"Some have speculated that we don't care about that, that we just want to always make the pitch and don't worry about the baserunner. That's not true," Epstein said. "I almost wish that were true. We care about it. We definitely recognize the importance of stopping the running game, and thus far, we haven't been able to do it. It was an emphasis throughout Spring Training, and thus far, we haven't got the results. We need to continue to work at every aspect of it, and it's multi-dimensional. We need to do what we need to do to improve, because we're giving the opposition an unnecessary advantage right now in that area."
Steals aside, the Red Sox went deep into their bench, with all four reserves -- most dramatically McDonald -- doing something to aid the cause.
The game ended with two outs in the bottom of the ninth, when McDonald drilled a single off the Green Monster against Rangers right-hander Frank Francisco. McDonald, who was called up earlier in the day from Triple-A Pawtucket, made his end-game heroics possible by unloading for a pinch-hit, game-tying two-run homer in the bottom of the eighth.
"I couldn't write a script any better than this," said McDonald. "A lot happened real quick tonight. It was a dream come true. That's the reason I signed over here to play in this type of atmosphere, to play for an organization like this."
In the end, the degree of difficulty was well worth it.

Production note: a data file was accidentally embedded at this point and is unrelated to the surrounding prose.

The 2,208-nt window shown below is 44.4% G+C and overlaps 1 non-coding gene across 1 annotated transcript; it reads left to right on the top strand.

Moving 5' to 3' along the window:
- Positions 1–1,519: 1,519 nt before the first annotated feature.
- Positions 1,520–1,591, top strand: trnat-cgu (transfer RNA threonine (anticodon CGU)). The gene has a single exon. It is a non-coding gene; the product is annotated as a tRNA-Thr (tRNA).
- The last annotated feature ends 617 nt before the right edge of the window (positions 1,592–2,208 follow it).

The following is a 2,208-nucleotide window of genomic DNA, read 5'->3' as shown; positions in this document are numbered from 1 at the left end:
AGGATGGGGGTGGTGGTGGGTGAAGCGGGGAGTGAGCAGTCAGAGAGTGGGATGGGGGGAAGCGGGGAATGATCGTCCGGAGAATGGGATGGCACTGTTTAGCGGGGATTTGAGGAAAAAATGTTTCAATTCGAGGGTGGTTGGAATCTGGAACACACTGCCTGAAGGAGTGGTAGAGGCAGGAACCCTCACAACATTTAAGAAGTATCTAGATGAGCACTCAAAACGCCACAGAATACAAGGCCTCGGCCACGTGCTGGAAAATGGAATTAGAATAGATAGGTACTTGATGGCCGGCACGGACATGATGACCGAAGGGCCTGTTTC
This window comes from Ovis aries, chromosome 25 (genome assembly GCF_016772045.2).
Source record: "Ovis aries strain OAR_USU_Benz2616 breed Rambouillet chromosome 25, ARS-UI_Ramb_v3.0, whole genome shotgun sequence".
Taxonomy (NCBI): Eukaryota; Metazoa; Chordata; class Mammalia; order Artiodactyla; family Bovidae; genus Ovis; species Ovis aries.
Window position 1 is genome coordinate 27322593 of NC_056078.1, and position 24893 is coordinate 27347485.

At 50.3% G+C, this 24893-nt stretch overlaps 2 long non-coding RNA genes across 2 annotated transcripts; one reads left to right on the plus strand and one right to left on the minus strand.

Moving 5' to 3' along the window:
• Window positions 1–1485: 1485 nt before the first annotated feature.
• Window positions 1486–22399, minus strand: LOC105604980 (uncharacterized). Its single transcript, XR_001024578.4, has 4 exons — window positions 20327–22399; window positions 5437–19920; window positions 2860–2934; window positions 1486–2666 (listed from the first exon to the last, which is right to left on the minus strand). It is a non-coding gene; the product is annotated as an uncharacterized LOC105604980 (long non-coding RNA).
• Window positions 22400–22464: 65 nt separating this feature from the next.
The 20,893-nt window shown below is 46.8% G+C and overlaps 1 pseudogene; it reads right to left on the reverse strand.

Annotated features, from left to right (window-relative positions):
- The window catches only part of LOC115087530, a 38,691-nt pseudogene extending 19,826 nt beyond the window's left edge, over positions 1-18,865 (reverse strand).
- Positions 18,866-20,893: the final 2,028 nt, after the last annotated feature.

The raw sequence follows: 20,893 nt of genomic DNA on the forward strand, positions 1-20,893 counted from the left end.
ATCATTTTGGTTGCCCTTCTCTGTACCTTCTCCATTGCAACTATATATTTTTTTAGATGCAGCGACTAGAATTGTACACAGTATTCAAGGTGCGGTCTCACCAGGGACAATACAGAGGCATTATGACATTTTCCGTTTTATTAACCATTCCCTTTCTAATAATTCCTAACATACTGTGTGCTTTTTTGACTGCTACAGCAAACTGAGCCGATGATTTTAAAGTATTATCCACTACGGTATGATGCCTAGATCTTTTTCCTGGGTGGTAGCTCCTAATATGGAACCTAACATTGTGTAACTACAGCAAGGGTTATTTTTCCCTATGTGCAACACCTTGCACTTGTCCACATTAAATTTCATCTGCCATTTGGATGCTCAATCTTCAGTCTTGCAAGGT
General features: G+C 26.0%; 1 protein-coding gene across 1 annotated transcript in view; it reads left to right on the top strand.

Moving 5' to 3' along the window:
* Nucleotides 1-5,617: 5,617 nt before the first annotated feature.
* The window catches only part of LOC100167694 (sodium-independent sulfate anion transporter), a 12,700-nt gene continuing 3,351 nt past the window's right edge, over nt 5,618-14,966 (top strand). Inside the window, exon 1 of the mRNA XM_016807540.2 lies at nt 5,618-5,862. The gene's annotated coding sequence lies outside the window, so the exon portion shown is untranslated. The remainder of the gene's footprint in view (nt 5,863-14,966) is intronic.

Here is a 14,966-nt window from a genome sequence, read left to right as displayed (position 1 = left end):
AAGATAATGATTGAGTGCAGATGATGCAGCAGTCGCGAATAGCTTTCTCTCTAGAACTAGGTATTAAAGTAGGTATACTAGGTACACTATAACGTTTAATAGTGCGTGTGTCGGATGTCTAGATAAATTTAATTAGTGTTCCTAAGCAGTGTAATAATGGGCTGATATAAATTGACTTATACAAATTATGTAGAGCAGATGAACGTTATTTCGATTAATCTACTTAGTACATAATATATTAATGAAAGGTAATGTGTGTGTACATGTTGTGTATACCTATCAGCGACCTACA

"It's fun to win," said Red Sox second baseman Dustin Pedroia. "A lot of us are used to winning. When you lose a few in a row, it gets tough."
Though there are still 148 games left in the season, the Red Sox know that building an early deficit isn't a good idea in the power-packed American League East.
"It's very important for this team to find a way to win," said Varitek. "Yes, it was very nice and very uplifting."
Kevin Youkilis led off the winning rally with a single that deflected off Francisco. Bill Hall did his job, sacrificing Youkilis to third. The Rangers walked Mike Lowell intentionally. Adrian Beltre popped out for the second out, giving Texas a temporary reprieve.
But for the second time on the night, McDonald delivered. He was mobbed on the outfield grass by his teammates. According to the Elias Sports Bureau, it is the first time since the RBI became an official stat in 1920 that the Red Sox had a game-ending RBI hit from a player making his debut.
"Everyone was involved and there's a lot of enthusiasm," said Francona. "Again, the way the game started, to hear the music downstairs and see those guys' faces after the game, that was important. Now, we need to make that ... catapult us. We need to show up tomorrow and still play better."